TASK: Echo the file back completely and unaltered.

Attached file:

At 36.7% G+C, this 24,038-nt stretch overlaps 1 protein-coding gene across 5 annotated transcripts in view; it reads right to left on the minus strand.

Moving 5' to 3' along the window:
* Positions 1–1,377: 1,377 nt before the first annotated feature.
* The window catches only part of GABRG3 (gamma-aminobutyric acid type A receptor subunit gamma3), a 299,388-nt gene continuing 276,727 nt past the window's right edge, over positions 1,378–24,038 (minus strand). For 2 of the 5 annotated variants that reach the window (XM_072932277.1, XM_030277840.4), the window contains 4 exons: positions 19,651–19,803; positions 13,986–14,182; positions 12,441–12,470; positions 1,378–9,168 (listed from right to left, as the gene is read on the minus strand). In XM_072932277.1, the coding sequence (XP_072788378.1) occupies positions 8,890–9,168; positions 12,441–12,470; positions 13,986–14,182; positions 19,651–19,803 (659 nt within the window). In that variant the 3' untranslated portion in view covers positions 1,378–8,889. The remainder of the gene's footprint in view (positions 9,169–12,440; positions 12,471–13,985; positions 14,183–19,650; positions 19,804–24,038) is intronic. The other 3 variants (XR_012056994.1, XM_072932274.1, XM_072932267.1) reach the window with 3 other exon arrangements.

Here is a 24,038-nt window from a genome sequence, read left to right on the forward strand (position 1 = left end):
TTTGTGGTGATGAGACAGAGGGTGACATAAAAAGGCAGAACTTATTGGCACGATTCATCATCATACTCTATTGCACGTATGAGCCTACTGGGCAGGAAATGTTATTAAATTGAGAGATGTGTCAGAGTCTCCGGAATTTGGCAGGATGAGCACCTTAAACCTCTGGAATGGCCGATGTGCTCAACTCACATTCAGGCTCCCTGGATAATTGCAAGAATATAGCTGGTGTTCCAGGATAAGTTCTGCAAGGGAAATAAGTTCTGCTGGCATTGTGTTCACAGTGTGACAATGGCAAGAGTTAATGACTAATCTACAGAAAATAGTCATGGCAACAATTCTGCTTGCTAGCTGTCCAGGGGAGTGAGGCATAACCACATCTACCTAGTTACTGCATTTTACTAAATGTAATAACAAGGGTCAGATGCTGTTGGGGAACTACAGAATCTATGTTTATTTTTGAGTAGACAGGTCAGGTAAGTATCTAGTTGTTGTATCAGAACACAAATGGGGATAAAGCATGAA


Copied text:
At 36.7% G+C, this 24,038-nt stretch overlaps 1 protein-coding gene across 5 annotated transcripts in view; it reads right to left on the minus strand.

Moving 5' to 3' along the window:
* Positions 1–1,377: 1,377 nt before the first annotated feature.
* The window catches only part of GABRG3 (gamma-aminobutyric acid type A receptor subunit gamma3), a 299,388-nt gene continuing 276,727 nt past the window's right edge, over positions 1,378–24,038 (minus strand). For 2 of the 5 annotated variants that reach the window (XM_072932277.1, XM_030277840.4), the window contains 4 exons: positions 19,651–19,803; positions 13,986–14,182; positions 12,441–12,470; positions 1,378–9,168 (listed from right to left, as the gene is read on the minus strand). In XM_072932277.1, the coding sequence (XP_072788378.1) occupies positions 8,890–9,168; positions 12,441–12,470; positions 13,986–14,182; positions 19,651–19,803 (659 nt within the window). In that variant the 3' untranslated portion in view covers positions 1,378–8,889. The remainder of the gene's footprint in view (positions 9,169–12,440; positions 12,471–13,985; positions 14,183–19,650; positions 19,804–24,038) is intronic. The other 3 variants (XR_012056994.1, XM_072932274.1, XM_072932267.1) reach the window with 3 other exon arrangements.

Here is a 24,038-nt window from a genome sequence, read left to right on the forward strand (position 1 = left end):
TTTGTGGTGATGAGACAGAGGGTGACATAAAAAGGCAGAACTTATTGGCACGATTCATCATCATACTCTATTGCACGTATGAGCCTACTGGGCAGGAAATGTTATTAAATTGAGAGATGTGTCAGAGTCTCCGGAATTTGGCAGGATGAGCACCTTAAACCTCTGGAATGGCCGATGTGCTCAACTCACATTCAGGCTCCCTGGATAATTGCAAGAATATAGCTGGTGTTCCAGGATAAGTTCTGCAAGGGAAATAAGTTCTGCTGGCATTGTGTTCACAGTGTGACAATGGCAAGAGTTAATGACTAATCTACAGAAAATAGTCATGGCAACAATTCTGCTTGCTAGCTGTCCAGGGGAGTGAGGCATAACCACATCTACCTAGTTACTGCATTTTACTAAATGTAATAACAAGGGTCAGATGCTGTTGGGGAACTACAGAATCTATGTTTATTTTTGAGTAGACAGGTCAGGTAAGTATCTAGTTGTTGTATCAGAACACAAATGGGGATAAAGCATGAA